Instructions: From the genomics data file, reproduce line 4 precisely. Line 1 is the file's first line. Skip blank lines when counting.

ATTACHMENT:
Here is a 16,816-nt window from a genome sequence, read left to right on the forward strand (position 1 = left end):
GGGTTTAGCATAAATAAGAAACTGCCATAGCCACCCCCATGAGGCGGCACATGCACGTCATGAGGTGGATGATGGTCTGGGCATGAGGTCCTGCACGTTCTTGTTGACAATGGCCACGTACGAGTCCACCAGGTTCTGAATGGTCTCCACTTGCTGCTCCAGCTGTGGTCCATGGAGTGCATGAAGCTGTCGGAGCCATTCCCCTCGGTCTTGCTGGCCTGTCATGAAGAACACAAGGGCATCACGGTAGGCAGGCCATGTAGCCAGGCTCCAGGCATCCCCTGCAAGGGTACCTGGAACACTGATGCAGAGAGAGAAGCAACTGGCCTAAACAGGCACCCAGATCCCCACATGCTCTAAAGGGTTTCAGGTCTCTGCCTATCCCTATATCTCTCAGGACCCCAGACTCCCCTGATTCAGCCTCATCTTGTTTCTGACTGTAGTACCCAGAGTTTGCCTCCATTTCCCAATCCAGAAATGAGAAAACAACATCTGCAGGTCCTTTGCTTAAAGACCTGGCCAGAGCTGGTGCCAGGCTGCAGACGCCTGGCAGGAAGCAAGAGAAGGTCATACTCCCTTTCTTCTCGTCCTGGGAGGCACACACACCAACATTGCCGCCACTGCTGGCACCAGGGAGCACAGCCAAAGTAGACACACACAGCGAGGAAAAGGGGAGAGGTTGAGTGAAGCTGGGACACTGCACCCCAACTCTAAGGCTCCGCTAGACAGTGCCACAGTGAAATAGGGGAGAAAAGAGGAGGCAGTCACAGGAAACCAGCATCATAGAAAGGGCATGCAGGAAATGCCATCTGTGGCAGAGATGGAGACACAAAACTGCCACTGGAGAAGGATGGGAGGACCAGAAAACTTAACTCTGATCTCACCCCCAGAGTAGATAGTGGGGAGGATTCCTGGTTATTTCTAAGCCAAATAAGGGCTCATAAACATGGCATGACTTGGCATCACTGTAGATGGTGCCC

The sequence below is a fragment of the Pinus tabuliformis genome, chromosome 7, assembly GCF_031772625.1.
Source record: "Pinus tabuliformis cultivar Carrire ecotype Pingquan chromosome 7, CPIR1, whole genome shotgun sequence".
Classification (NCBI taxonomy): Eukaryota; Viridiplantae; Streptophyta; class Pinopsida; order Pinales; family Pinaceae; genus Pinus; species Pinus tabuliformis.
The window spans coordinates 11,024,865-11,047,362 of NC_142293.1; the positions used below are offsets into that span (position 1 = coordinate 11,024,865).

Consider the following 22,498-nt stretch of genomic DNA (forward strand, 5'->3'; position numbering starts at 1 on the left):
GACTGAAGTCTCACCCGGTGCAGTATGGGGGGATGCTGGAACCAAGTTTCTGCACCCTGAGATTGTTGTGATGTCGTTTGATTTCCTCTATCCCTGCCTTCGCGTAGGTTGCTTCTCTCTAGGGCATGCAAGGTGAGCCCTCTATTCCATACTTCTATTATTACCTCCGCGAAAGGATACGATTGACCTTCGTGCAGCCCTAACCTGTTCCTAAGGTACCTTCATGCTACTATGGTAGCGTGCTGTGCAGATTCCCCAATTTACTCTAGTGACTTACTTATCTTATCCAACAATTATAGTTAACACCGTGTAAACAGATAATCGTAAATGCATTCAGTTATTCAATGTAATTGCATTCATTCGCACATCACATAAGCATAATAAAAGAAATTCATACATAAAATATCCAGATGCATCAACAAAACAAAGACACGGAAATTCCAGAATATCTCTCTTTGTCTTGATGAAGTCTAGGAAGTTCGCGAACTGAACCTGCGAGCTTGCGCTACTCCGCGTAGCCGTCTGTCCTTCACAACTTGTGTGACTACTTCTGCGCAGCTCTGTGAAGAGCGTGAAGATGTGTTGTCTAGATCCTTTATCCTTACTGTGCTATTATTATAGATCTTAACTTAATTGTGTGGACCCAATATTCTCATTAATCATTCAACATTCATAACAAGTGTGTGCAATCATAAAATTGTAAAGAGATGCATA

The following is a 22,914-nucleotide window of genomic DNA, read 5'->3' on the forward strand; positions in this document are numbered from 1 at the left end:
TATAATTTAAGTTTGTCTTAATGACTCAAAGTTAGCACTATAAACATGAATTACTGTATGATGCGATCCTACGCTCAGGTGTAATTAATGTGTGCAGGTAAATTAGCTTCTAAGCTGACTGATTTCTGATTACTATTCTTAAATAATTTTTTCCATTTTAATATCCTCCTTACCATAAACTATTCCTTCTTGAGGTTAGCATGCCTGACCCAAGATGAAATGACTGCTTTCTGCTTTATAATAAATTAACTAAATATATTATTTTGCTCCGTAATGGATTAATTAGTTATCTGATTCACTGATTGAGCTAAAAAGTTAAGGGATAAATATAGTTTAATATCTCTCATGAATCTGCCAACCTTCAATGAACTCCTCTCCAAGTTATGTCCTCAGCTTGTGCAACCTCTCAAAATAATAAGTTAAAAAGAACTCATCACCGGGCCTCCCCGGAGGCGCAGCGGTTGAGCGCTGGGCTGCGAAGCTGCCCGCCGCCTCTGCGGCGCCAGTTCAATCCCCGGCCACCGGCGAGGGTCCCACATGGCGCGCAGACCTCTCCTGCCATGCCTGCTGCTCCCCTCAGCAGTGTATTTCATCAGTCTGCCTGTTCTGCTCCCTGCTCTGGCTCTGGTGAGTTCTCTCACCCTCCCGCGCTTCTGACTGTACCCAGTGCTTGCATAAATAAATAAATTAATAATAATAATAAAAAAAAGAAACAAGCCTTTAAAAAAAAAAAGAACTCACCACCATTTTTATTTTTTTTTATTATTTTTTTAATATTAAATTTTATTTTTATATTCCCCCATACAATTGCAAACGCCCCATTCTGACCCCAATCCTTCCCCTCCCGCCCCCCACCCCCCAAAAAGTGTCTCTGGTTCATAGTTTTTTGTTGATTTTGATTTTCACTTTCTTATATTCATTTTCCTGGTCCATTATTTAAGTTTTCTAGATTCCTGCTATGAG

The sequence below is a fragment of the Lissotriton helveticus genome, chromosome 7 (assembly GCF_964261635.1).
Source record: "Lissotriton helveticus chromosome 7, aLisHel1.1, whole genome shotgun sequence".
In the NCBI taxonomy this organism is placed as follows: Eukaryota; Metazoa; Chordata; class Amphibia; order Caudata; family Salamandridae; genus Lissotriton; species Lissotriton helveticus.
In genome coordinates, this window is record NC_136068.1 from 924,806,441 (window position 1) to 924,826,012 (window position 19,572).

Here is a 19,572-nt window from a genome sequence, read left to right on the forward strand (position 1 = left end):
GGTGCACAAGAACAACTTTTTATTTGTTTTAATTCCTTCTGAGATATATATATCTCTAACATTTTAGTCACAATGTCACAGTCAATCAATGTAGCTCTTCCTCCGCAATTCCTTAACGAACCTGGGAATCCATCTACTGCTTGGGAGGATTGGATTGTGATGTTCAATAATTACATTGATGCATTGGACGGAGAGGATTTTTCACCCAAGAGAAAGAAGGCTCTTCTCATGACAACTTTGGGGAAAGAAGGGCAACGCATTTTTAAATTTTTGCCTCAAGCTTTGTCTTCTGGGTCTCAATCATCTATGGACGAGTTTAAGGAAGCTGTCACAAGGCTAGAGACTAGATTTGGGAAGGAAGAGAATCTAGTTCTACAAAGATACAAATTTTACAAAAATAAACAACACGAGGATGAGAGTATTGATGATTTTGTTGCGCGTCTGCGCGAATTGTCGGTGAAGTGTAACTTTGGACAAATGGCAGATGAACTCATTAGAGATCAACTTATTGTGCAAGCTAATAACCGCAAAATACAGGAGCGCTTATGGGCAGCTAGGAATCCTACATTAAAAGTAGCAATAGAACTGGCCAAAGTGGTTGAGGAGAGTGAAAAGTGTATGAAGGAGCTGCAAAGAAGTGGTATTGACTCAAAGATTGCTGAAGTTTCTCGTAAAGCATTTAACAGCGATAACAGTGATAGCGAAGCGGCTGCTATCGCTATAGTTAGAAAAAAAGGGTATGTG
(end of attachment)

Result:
Source record: "Pinus tabuliformis cultivar Carrire ecotype Pingquan chromosome 7, CPIR1, whole genome shotgun sequence".